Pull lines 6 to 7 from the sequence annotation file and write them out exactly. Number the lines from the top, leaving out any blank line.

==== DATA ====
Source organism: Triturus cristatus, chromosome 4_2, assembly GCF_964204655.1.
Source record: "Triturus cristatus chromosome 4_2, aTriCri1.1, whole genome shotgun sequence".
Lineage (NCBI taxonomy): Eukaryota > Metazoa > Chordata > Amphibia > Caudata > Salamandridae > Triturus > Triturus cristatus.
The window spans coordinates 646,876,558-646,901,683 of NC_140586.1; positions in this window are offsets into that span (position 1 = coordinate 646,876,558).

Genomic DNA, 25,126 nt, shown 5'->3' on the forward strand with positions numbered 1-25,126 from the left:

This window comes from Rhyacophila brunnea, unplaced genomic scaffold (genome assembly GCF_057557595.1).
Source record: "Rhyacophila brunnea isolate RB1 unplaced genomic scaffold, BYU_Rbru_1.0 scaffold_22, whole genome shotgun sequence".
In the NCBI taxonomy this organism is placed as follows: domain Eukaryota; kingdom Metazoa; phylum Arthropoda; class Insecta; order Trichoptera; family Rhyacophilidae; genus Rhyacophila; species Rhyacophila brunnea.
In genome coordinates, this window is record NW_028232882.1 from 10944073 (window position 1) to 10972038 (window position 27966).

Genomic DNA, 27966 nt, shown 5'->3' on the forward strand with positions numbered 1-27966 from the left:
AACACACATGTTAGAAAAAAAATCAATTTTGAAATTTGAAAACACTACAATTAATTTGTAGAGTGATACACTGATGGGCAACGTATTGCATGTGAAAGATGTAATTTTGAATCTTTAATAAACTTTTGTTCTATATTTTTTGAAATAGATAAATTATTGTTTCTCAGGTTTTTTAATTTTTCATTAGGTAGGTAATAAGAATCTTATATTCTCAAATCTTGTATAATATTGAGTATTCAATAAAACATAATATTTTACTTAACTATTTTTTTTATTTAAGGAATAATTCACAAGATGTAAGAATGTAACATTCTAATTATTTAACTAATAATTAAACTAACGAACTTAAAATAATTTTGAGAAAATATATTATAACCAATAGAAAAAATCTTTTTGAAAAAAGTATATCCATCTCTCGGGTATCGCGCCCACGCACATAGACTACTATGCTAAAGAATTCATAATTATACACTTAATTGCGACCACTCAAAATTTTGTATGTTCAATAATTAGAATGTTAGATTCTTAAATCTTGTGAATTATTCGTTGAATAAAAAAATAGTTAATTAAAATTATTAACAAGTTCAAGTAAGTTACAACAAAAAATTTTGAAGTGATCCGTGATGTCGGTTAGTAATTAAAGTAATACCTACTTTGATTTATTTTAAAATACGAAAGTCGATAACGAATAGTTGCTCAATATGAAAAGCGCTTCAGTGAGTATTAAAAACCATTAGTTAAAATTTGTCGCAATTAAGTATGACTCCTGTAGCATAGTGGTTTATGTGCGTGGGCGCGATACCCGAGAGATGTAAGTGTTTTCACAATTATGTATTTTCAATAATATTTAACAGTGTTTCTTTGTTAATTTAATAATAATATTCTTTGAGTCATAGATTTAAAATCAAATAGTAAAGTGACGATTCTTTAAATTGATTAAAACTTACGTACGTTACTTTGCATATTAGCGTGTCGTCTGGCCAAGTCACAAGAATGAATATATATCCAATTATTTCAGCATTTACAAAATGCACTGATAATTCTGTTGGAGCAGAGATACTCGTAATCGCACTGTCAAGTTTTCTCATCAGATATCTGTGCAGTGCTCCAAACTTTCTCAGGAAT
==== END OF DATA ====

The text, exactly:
This window comes from Rhyacophila brunnea, unplaced genomic scaffold (genome assembly GCF_057557595.1).
Source record: "Rhyacophila brunnea isolate RB1 unplaced genomic scaffold, BYU_Rbru_1.0 scaffold_22, whole genome shotgun sequence".